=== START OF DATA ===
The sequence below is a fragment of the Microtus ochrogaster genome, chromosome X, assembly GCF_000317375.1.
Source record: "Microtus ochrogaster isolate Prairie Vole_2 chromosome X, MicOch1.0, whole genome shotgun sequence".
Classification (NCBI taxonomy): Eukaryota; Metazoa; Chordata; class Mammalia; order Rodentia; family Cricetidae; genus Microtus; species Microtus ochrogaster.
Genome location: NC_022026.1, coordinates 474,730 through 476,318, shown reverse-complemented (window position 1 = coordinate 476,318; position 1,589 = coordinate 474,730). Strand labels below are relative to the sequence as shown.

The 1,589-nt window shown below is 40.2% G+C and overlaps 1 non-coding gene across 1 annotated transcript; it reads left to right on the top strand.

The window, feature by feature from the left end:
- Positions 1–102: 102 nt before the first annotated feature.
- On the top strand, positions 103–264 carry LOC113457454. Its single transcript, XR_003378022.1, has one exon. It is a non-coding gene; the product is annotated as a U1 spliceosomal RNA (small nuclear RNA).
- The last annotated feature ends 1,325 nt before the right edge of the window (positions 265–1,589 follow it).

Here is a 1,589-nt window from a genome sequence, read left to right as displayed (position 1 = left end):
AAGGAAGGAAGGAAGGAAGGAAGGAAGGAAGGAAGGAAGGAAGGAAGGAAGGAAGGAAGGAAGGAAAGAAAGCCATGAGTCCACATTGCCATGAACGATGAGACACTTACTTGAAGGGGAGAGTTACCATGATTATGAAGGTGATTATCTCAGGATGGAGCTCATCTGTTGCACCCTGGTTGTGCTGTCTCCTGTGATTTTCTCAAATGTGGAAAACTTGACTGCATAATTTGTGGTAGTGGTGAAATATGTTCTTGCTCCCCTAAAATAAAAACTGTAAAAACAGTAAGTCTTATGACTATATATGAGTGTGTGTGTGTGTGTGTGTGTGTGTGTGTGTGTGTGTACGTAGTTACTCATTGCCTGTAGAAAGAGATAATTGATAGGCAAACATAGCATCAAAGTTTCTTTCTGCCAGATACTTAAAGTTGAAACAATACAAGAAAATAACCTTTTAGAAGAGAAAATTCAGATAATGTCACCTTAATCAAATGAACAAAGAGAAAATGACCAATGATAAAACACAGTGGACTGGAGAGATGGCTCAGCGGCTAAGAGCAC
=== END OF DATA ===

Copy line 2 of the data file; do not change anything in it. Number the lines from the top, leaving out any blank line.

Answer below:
Source record: "Microtus ochrogaster isolate Prairie Vole_2 chromosome X, MicOch1.0, whole genome shotgun sequence".